In attempt to protect coercive powers over workers, CWA union lawyers now making last-minute attempt to intervene and delay case

Detroit, MI (September 9, 2020) – National Right to Work Legal Defense Foundation staff attorneys have just filed their brief on the merits in Michigan-based employee Veronica Rolader’s case charging AT&T officials with illegally deducting dues from her paycheck at the behest of Communications Workers of America (CWA) union bosses. The case seeks to overturn a National Labor Relations Board (NLRB) precedent from 1979 that grants union bosses the power to limit to a narrow “window period” when workers may revoke their dues deduction authorization forms.

According to Rolader’s brief, in January 2000 she signed a form authorizing AT&T to deduct union dues from her paycheck and remit them to CWA bosses. Eighteen years later, in April 2018, the contract between AT&T and CWA officials expired. In June 2018, Rolader attempted to exercise her right under federal law to end her union membership and cease dues deductions from her paycheck, as union officials have no legal power to coerce dues from individual workers when there is no contract in effect.

Acting at the behest of CWA bosses, AT&T rejected this request by Rolader, writing that her request was “untimely” and that dues would continue to be deducted from her paycheck. Rolader tried again in December 2018, only to have her request denied as “untimely” once more the following January. Neither response apprised Rolader of the period in which union officials or AT&T would consider her request valid. On top of that, both of her letters to the union were submitted well before CWA brass and AT&T officials finalized a new monopoly bargaining contract in August 2019.

Rolader’s case challenges the NLRB’s 1979 decision in Frito-Lay, in which a 2-1 union boss-friendly NLRB majority ruled that union bosses can limit to a “window period” when an employee can revoke his or her dues checkoff, even during a contract hiatus. Her brief points out that the Labor Management Relations Act clearly declares that workers may revoke their dues checkoffs any time “beyond the termination date” of a union contract, and argues that the NLRB’s decision in Frito-Lay flies in the face of the statute’s plain text.

Rolader’s brief also relies on the fact that her 2018 attempts to cease dues deductions came after Michigan’s Right to Work law had gone into effect. Right to Work protections ensure that no worker can be fired for refusing to pay dues or fees to a union. Because Rolader only agreed to the dues deductions in 2000 when she was compelled to pay as a condition of employment, the brief maintains that she should have been allowed to revoke her dues deduction authorization at will once Michigan enacted its Right to Work law.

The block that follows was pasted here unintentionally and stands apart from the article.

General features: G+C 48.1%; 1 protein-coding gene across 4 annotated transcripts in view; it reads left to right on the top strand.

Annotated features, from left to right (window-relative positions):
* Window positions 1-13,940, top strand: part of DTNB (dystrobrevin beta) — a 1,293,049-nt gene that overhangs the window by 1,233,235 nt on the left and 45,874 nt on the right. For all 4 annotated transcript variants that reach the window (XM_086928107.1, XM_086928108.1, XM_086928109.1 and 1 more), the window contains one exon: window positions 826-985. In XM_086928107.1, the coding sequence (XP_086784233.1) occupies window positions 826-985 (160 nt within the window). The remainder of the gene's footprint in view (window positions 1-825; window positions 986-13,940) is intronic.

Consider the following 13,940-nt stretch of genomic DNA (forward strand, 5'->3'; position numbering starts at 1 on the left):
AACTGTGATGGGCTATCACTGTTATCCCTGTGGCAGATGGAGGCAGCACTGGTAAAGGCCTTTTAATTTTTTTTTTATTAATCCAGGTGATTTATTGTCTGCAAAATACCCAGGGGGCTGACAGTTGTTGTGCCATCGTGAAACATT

The brief additionally contests the other obstacles to revocation in the CWA policy that AT&T enforced. Those obstacles include failing to tell employees when their requests would be considered valid and petty rules requiring requests to cut off dues to be sent only by certified mail in individual envelopes.

Although CWA union officials earlier backed down from further litigation in this case by settling after the NLRB had moved to prosecute the union, they now seek to intervene in the case between Rolader and AT&T in an attempt to prevent or delay the NLRB from overruling the pro-union boss Frito-Lay decision. Foundation staff attorneys earlier this month filed a brief in opposition to the union’s belated motion to intervene, arguing that “the Union should not be allowed to hijack and delay this CA case at the midnight hour,” especially after they had already voluntarily opted-out of the case by settling.

“It’s outrageous that the NLRB’s forty-year-old decision in Frito-Lay continues to grant union bosses the privilege to keep siphoning dues out of the pockets of dissenting workers, even when the underlying ‘justification’ for the dues payments no longer exists,” commented National Right to Work Foundation President Mark Mix. “The NLRB should overturn Frito-Lay and ensure that no worker can be trapped into funding a union against their will when there is not even a valid contract in effect between a union and employer.”

The National Right to Work Legal Defense Foundation is a nonprofit, charitable organization providing free legal aid to employees whose human or civil rights have been violated by compulsory unionism abuses. The Foundation, which can be contacted toll-free at 1-800-336-3600, assists thousands of employees in more than 250 cases nationwide per year.

Posted on Sep 9, 2020 in News Releases